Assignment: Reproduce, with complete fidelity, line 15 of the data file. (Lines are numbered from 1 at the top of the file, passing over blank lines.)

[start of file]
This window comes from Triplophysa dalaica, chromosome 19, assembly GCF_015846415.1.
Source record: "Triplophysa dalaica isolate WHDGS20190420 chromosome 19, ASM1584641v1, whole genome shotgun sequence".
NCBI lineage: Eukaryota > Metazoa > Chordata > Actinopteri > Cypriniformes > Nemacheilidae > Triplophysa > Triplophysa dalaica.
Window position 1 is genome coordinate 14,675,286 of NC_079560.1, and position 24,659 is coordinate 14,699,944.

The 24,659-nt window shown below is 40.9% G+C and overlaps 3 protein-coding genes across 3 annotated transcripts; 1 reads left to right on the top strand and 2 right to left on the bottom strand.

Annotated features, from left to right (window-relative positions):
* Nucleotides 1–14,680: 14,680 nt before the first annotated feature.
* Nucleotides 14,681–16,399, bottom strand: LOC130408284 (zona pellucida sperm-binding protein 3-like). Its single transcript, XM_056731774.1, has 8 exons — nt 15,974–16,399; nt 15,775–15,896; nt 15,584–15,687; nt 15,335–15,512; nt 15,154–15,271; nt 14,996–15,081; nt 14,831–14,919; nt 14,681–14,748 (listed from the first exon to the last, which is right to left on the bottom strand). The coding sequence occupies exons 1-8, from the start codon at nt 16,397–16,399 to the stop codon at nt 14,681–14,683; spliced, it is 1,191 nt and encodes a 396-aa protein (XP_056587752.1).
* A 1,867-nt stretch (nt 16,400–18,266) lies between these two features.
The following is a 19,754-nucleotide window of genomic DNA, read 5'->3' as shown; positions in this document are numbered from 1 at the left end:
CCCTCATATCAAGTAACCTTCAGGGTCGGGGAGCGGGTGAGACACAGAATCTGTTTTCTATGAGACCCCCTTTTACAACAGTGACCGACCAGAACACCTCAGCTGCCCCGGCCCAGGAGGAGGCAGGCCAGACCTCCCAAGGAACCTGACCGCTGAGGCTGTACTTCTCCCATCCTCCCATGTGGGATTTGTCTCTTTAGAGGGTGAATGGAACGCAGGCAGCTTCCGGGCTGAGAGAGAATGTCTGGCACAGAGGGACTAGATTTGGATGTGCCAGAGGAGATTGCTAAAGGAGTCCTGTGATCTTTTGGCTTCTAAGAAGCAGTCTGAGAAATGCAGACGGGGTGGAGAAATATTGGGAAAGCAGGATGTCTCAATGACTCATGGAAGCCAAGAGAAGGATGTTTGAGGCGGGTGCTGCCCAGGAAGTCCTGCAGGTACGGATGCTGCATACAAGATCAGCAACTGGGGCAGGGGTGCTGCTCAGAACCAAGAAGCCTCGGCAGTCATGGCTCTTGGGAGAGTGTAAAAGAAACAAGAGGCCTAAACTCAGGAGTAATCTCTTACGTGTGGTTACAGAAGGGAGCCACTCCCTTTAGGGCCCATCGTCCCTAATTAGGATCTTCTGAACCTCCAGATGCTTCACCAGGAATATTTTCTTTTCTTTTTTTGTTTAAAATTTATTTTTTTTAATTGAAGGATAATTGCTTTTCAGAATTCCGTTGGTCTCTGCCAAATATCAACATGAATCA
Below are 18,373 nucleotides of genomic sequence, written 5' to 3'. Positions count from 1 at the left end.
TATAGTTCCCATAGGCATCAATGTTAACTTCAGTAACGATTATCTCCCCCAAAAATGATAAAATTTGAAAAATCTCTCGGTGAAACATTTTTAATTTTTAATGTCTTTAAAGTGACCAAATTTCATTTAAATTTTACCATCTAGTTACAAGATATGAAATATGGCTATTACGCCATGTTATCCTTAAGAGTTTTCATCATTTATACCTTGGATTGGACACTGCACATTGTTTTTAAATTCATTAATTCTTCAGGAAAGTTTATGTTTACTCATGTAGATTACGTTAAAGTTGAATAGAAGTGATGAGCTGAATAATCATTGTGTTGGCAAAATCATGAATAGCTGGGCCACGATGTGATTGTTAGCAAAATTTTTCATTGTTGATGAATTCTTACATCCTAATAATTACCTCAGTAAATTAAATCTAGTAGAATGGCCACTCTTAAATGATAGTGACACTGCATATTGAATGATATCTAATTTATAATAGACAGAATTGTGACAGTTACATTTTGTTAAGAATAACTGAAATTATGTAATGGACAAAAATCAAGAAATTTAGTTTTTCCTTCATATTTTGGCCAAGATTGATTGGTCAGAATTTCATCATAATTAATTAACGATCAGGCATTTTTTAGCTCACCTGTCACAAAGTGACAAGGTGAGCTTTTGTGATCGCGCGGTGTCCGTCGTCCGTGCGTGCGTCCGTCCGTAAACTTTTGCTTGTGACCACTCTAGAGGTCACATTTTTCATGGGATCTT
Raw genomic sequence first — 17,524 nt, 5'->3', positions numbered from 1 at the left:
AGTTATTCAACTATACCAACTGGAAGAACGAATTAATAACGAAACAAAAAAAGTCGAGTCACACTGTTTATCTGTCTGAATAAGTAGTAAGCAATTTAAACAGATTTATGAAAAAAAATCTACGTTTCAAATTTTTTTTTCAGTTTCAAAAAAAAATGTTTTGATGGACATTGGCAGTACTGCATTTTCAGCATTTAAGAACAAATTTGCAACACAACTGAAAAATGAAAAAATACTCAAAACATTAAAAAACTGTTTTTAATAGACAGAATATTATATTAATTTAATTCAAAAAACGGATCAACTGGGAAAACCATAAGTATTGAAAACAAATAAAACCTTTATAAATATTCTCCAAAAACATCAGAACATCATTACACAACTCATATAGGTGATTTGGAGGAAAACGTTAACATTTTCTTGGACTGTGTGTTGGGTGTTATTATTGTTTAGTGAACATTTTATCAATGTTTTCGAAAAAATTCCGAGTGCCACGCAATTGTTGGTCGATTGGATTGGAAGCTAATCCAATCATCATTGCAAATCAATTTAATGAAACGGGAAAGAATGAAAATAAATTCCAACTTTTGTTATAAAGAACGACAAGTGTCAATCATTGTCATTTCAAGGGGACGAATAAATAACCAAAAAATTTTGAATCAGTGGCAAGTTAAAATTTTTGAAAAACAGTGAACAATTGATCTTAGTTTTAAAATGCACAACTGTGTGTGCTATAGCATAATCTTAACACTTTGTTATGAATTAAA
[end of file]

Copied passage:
AGTTATTCAACTATACCAACTGGAAGAACGAATTAATAACGAAACAAAAAAAGTCGAGTCACACTGTTTATCTGTCTGAATAAGTAGTAAGCAATTTAAACAGATTTATGAAAAAAAATCTACGTTTCAAATTTTTTTTTCAGTTTCAAAAAAAAATGTTTTGATGGACATTGGCAGTACTGCATTTTCAGCATTTAAGAACAAATTTGCAACACAACTGAAAAATGAAAAAATACTCAAAACATTAAAAAACTGTTTTTAATAGACAGAATATTATATTAATTTAATTCAAAAAACGGATCAACTGGGAAAACCATAAGTATTGAAAACAAATAAAACCTTTATAAATATTCTCCAAAAACATCAGAACATCATTACACAACTCATATAGGTGATTTGGAGGAAAACGTTAACATTTTCTTGGACTGTGTGTTGGGTGTTATTATTGTTTAGTGAACATTTTATCAATGTTTTCGAAAAAATTCCGAGTGCCACGCAATTGTTGGTCGATTGGATTGGAAGCTAATCCAATCATCATTGCAAATCAATTTAATGAAACGGGAAAGAATGAAAATAAATTCCAACTTTTGTTATAAAGAACGACAAGTGTCAATCATTGTCATTTCAAGGGGACGAATAAATAACCAAAAAATTTTGAATCAGTGGCAAGTTAAAATTTTTGAAAAACAGTGAACAATTGATCTTAGTTTTAAAATGCACAACTGTGTGTGCTATAGCATAATCTTAACACTTTGTTATGAATTAAA